A dedicated tiger defender all his life and one of India’s best- known big cat experts, Valmik Thapar tells Joyee Chan about his love affair with the charismatic beasts, the up and downs of his mission, and his newfound optimism for the big cat’s future.
When did you realise that your life would be entwined with tigers?
When I was 23, I started my career as a documentary producer after graduating in sociology. I was on an assignment to film the forests of Ranthambore, a magical place where the ruins of 100-year-old forts and summer palaces have been taken over by nature. Having spent 20 days searching fruitlessly for tigers, I at last caught glimpse of one through the grass in the middle of the night. Those five hypnotising seconds were enough to give me the challenge of finding out more about this animal.
Which big cats are your all-time favourites?
One of my favourite tigers is Genghis – after the mighty warrior king, Genghis Khan. He was the first tiger to race into Ranthambore’s lake after sambar deers [which are drawn into the waters by succulent aquatic plants] and kill them. For the next 22 years, his tactic was mimicked by resident tigers that watched from the shore and passed the trick on to every cub.
Another darling is Noon, whom I spent most of the 1980s tracking. She acquired her moniker because she liked the day, unlike most tigers that hunt at night. The best memory of her was when I saw her trying to bring down a huge sambar stag with the wrong grip… predator and prey were frozen on the road for ten minutes, gaze locked. Even though she adjusted tactics, the deer broke free. It was one of the best examples in literature of the complexity of predation.
Have you ever been in any life-threatening encounters with tigers?
Never. My tiger guru trained me to walk with tigers at night – there were no rules and no visitors back then. He taught me to lose the fear of this animal because only then you can learn more about it. It is safer to walk with a tiger than to cross the road in New Delhi today. The closest experiences were being mock-charged by Genghis and another tigress I have come to know as Nasty. But they have never even touched my jeep. For me, they weren’t so much life threatening as mesmerising… and paralysing because of their thundering roar.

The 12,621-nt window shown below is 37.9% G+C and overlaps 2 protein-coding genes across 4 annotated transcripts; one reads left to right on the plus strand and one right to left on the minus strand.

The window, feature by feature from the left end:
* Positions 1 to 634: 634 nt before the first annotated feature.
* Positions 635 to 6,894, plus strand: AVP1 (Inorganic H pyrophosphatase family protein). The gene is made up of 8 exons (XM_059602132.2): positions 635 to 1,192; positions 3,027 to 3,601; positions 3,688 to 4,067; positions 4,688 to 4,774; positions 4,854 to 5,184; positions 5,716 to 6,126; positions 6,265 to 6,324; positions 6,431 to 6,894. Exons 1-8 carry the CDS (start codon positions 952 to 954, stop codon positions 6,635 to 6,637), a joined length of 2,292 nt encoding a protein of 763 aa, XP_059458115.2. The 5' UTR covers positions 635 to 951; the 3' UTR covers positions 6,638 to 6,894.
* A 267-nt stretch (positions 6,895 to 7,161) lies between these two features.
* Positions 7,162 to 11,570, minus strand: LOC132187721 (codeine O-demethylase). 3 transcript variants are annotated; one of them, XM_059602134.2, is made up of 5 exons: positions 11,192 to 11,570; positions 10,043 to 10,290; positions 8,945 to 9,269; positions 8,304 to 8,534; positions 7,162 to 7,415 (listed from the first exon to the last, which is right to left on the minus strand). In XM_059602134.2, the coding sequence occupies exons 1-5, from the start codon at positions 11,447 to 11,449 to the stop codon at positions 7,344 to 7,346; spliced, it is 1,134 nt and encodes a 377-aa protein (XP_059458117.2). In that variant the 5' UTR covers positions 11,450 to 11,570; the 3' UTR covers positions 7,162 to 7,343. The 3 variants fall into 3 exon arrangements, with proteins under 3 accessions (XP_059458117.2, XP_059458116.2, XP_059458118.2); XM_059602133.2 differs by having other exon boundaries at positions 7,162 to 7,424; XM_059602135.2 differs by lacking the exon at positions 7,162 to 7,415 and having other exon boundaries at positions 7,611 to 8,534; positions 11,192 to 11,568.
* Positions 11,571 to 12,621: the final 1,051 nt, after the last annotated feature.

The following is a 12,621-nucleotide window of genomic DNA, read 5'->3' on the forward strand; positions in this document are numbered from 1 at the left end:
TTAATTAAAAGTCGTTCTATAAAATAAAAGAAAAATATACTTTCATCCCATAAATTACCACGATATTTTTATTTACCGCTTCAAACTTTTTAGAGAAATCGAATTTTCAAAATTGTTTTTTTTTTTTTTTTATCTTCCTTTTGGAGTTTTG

You once called your life a failure and held a pessimistic view towards the future of tigers. Why, for the first time in years, do you now claim hope?
I used to believe, in the 1990s, that there would be no more tigers by the turn of the century. I consider a lot of my life a failure. I failed [to create] larger national parks and habitats, involve non-governmental experts into decision-making, and [establish] a wildlife service and a national park authority. But we still have some 2,000 tigers. I’m optimistic because this figure is not bad. I would give it five out of ten. I wouldn’t have believed that ten years ago.
I am a great believer that tigers are alive because individuals outside the government have come together in a quiet way [to reverse their fate], and because our culture has made tigers a deep- seated symbol of respect, almost god-like.
Just last month, it was revealed that the global wild tiger population has increased to 3,890, up from 3,200 in 2010. What is your take on this?
The increase is a reflection of increasing numbers in India, but there are serious declines across Southeast Asia, especially in Laos and Cambodia. [Another reason is] better technology and the use of camera traps, that have now detected presence of tigers in areas that were difficult to survey earlier, [indicating perhaps] not so much a genuine increase in population as merely better surveys.
After working in tiger conservation for 40 years, I believe the future is in partnerships and engagement. For example, I’m recently working on a game-changing project known as Van Dhan, or Forest Wealth. The people-centred project focuses on resolving conflict between tigers and humans living around national park and tiger reserves. We consolidated several government funds to finance non-governmental partnerships to promote alternative energy, offer livestock and crop compensation, plant indigenous trees and encourage grass-fed rather than free-ranging livestock. When people are better looked after, national parks thrive.
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